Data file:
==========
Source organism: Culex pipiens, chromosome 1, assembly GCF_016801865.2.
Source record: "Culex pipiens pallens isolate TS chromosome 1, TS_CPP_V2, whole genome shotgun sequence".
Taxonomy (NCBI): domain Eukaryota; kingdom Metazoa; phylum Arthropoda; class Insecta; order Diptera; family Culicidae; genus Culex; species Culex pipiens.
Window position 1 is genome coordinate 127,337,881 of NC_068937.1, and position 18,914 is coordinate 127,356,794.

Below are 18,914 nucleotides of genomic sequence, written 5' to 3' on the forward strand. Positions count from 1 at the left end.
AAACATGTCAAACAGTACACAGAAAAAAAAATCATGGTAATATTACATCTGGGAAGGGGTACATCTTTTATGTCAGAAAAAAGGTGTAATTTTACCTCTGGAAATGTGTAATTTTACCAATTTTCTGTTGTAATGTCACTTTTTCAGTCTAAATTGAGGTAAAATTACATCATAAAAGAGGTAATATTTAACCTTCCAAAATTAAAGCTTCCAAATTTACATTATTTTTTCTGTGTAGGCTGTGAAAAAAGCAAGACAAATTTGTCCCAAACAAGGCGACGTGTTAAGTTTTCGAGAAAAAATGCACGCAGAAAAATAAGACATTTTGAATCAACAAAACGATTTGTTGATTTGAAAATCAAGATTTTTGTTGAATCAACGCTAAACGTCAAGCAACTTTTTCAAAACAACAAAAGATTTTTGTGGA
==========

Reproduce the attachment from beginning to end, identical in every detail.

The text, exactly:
Source organism: Culex pipiens, chromosome 1, assembly GCF_016801865.2.
Source record: "Culex pipiens pallens isolate TS chromosome 1, TS_CPP_V2, whole genome shotgun sequence".
Taxonomy (NCBI): domain Eukaryota; kingdom Metazoa; phylum Arthropoda; class Insecta; order Diptera; family Culicidae; genus Culex; species Culex pipiens.
Window position 1 is genome coordinate 127,337,881 of NC_068937.1, and position 18,914 is coordinate 127,356,794.

Below are 18,914 nucleotides of genomic sequence, written 5' to 3' on the forward strand. Positions count from 1 at the left end.
AAACATGTCAAACAGTACACAGAAAAAAAAATCATGGTAATATTACATCTGGGAAGGGGTACATCTTTTATGTCAGAAAAAAGGTGTAATTTTACCTCTGGAAATGTGTAATTTTACCAATTTTCTGTTGTAATGTCACTTTTTCAGTCTAAATTGAGGTAAAATTACATCATAAAAGAGGTAATATTTAACCTTCCAAAATTAAAGCTTCCAAATTTACATTATTTTTTCTGTGTAGGCTGTGAAAAAAGCAAGACAAATTTGTCCCAAACAAGGCGACGTGTTAAGTTTTCGAGAAAAAATGCACGCAGAAAAATAAGACATTTTGAATCAACAAAACGATTTGTTGATTTGAAAATCAAGATTTTTGTTGAATCAACGCTAAACGTCAAGCAACTTTTTCAAAACAACAAAAGATTTTTGTGGA